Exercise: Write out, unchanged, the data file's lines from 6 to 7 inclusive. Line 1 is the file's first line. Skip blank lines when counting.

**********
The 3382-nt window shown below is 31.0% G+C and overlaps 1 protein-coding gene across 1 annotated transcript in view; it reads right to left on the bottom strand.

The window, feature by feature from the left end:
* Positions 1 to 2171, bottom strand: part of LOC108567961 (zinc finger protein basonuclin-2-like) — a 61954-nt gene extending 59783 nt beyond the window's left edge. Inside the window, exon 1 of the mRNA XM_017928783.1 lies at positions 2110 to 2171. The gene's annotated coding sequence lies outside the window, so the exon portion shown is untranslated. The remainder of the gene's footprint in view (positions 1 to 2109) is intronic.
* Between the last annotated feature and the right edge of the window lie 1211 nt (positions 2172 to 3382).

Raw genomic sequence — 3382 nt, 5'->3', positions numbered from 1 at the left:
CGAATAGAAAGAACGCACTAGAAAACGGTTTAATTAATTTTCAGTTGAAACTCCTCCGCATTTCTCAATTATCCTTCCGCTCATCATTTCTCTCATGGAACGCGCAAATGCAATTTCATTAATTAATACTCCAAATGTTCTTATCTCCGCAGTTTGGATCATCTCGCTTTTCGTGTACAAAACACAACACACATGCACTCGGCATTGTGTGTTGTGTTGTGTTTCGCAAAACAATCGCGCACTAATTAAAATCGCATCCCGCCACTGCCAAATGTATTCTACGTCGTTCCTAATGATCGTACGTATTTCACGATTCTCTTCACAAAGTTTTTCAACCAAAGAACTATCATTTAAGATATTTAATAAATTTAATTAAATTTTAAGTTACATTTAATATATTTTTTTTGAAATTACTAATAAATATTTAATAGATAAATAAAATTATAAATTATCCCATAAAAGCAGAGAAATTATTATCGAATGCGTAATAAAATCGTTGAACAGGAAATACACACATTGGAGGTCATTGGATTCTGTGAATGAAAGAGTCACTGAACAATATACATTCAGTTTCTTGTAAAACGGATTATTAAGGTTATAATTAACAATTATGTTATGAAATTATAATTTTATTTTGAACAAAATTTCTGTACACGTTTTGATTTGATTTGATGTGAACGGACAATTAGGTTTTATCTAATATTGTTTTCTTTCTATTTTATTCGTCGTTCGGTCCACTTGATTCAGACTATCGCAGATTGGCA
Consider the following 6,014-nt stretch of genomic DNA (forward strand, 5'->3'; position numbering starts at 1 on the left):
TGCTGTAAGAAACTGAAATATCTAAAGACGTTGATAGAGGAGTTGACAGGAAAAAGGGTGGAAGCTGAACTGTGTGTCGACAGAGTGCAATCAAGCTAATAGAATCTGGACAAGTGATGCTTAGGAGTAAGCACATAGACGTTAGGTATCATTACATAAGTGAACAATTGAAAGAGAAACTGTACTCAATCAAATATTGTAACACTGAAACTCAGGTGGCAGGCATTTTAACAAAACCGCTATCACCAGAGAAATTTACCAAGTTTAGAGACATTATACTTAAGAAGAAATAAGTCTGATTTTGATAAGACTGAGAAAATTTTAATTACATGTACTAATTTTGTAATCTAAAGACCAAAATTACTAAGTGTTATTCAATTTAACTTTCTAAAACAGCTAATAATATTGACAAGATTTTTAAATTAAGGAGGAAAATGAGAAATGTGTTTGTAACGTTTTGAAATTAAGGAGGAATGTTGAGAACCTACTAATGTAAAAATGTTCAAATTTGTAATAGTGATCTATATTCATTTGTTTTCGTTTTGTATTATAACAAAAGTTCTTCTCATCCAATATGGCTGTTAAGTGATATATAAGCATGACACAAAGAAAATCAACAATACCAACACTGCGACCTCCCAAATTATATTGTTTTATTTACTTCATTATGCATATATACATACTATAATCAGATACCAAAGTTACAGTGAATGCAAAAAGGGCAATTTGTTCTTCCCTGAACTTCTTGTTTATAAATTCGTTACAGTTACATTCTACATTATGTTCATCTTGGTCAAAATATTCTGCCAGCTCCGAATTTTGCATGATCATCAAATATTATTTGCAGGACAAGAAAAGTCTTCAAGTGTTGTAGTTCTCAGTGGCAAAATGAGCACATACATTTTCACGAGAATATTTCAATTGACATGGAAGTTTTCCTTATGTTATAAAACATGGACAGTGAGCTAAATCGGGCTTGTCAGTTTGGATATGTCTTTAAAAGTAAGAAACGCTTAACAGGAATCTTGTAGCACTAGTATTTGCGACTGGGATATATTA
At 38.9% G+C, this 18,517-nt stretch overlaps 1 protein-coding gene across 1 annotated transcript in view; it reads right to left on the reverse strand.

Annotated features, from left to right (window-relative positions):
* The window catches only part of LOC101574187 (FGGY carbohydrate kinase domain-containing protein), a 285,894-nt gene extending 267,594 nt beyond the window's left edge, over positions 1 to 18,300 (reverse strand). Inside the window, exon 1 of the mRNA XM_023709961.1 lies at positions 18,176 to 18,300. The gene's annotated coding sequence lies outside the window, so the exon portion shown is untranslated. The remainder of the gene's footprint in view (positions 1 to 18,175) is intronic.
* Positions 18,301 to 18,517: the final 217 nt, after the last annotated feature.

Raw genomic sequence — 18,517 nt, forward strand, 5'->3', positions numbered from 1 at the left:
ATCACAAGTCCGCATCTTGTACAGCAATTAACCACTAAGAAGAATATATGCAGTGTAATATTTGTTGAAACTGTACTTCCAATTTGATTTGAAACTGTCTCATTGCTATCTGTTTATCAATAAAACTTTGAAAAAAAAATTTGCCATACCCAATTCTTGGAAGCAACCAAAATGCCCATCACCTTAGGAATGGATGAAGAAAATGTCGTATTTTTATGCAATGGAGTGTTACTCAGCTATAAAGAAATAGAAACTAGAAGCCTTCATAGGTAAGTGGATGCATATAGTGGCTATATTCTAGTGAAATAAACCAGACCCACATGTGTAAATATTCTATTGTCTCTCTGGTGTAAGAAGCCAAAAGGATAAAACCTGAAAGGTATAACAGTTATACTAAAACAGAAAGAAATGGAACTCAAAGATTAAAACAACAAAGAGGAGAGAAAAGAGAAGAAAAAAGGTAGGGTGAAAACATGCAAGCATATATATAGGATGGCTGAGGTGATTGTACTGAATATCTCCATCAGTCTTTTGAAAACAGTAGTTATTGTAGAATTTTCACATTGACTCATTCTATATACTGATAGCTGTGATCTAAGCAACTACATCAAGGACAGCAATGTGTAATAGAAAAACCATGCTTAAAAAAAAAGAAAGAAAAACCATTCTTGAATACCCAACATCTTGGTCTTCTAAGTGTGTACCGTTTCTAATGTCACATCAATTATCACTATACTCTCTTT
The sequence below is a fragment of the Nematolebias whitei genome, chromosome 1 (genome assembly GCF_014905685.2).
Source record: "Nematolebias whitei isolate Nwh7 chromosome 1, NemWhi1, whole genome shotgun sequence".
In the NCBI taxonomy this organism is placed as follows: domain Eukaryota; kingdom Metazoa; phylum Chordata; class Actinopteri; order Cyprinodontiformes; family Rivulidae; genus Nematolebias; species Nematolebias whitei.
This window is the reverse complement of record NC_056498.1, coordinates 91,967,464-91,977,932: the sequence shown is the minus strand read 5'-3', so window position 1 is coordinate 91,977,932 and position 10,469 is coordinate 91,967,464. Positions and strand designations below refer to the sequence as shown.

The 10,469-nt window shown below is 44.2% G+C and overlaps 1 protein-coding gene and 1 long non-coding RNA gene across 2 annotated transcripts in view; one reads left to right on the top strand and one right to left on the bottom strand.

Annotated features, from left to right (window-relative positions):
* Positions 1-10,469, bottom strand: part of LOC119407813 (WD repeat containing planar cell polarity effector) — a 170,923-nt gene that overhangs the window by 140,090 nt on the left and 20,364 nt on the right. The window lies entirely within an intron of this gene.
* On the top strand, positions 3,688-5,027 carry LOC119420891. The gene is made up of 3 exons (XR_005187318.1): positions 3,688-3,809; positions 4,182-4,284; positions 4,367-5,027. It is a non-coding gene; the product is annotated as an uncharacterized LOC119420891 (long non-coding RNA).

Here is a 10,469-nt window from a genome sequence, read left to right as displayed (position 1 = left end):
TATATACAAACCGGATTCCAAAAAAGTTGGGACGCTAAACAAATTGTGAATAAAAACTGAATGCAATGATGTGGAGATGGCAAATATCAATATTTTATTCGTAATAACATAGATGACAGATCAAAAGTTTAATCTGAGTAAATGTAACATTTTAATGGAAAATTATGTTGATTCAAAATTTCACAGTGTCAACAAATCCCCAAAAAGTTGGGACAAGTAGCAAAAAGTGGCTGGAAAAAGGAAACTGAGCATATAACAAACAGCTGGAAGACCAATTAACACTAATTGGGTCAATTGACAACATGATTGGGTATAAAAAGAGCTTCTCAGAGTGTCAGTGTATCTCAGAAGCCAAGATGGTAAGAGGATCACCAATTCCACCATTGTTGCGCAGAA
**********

CGAATAGAAAGAACGCACTAGAAAACGGTTTAATTAATTTTCAGTTGAAACTCCTCCGCATTTCTCAATTATCCTTCCGCTCATCATTTCTCTCATGGAACGCGCAAATGCAATTTCATTAATTAATACTCCAAATGTTCTTATCTCCGCAGTTTGGATCATCTCGCTTTTCGTGTACAAAACACAACACACATGCACTCGGCATTGTGTGTTGTGTTGTGTTTCGCAAAACAATCGCGCACTAATTAAAATCGCATCCCGCCACTGCCAAATGTATTCTACGTCGTTCCTAATGATCGTACGTATTTCACGATTCTCTTCACAAAGTTTTTCAACCAAAGAACTATCATTTAAGATATTTAATAAATTTAATTAAATTTTAAGTTACATTTAATATATTTTTTTTGAAATTACTAATAAATATTTAATAGATAAATAAAATTATAAATTATCCCATAAAAGCAGAGAAATTATTATCGAATGCGTAATAAAATCGTTGAACAGGAAATACACACATTGGAGGTCATTGGATTCTGTGAATGAAAGAGTCACTGAACAATATACATTCAGTTTCTTGTAAAACGGATTATTAAGGTTATAATTAACAATTATGTTATGAAATTATAATTTTATTTTGAACAAAATTTCTGTACACGTTTTGATTTGATTTGATGTGAACGGACAATTAGGTTTTATCTAATATTGTTTTCTTTCTATTTTATTCGTCGTTCGGTCCACTTGATTCAGACTATCGCAGATTGGCA
Consider the following 6,014-nt stretch of genomic DNA (forward strand, 5'->3'; position numbering starts at 1 on the left):